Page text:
The trademark to Jackson’s name is owned by a company he created called Triumph International, adding another wrinkle to the wealth of IP associated with the singer that could be the focus of legal debate.
Jackson had been the subject of numerous IP lawsuits throughout his career. Earlier this year, Jackson was hit with three separate suits over one of his iconic works, the 14-minute “Thriller” music video.
The director of the 1983 video, John Landis, sued Jackson in California state court in January, alleging that the singer had concealed profits from “Thriller” and failed to pay Landis 50 percent of the net profits from the video, as stipulated under the director’s contract, for the past four years.
The same week, Landis filed another suit against Jackson and the Nederlander Organization, which had days earlier purchased the rights to make a Broadway musical based on the video and other songs on the “Thriller” album.
Landis’ attorney said at the time the suit was filed that he might try to block production of the musical, arguing that Jackson did not have standing to sell the rights to a video directed by Landis.
Then in May, actress Ola Ray, who played Jackson’s girlfriend in the video, also sued Jackson, alleging that she had not been paid the requisite royalties for her performance over the past decade. She claimed she received royalties through the Screen Actors Guild until 1998, when the payments began falling short of her contract.
Jacobs-Meadway said that if those suits named a company in addition to Jackson, his death would not impact whether the litigation can proceed. But if only the singer is a defendant, the suits could get tied up in probate.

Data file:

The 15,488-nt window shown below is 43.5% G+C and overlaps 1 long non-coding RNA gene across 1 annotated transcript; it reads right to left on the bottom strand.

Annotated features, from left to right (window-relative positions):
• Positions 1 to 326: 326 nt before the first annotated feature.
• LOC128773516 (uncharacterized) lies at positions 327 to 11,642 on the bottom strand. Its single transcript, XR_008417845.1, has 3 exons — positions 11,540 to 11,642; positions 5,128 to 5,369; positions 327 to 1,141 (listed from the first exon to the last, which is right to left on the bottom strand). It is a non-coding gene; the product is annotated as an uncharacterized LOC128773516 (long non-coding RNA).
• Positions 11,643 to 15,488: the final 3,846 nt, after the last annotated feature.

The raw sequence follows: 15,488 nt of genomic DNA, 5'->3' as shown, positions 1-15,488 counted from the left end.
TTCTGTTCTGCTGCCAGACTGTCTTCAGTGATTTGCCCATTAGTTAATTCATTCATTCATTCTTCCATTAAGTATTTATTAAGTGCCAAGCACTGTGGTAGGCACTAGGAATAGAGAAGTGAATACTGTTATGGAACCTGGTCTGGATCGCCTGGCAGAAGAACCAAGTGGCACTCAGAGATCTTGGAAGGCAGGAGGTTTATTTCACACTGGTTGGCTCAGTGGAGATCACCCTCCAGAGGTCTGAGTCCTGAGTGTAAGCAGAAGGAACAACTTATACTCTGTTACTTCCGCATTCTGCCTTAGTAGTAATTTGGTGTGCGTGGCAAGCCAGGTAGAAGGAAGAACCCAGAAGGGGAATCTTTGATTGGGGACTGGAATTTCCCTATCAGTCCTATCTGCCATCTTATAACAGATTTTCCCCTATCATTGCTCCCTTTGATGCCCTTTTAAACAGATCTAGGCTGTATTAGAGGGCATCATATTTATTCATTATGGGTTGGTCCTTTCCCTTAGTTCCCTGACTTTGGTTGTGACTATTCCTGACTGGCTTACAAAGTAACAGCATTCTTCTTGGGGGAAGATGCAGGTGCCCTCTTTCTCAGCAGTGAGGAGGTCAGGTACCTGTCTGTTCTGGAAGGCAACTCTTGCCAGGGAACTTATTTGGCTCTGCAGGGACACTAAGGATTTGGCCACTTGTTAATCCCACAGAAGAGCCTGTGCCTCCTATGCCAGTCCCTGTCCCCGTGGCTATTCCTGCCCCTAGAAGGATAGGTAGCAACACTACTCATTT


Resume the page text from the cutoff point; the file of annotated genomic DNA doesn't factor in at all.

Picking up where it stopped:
Landis’ suit names as a defendant a company called Optimum Productions, which was set up by Jackson to collect funds related to his works, and of which he was the sole shareholder. However, the suit describes the company as defunct and says it has been suspended by California’s secretary of state.
In addition to his vast legacy of music copyrights, valuable trademark rights and right of publicity, the reach of Jackson’s celebrity also extends into another facet of IP law. Though it isn’t likely to generate any posthumous legal disputes, Jackson’s estate holds a single patent, for an apparatus attached to the shoes and used to perform his “anti-gravity lean” dance move.
As seen in the video for the song “Smooth Criminal,” the anti-gravity lean involves a dancer leaning forward beyond his center of gravity at a seemingly impossible angle. The effect was created by designing special shoes with ankle supports that fit into a slot on the floor of a stage.
The patent, for which Jackson is one of three named inventors, is U.S. Patent Number 5,255,452, issued in 1993 and titled “Method and means for creating anti-gravity illusion.”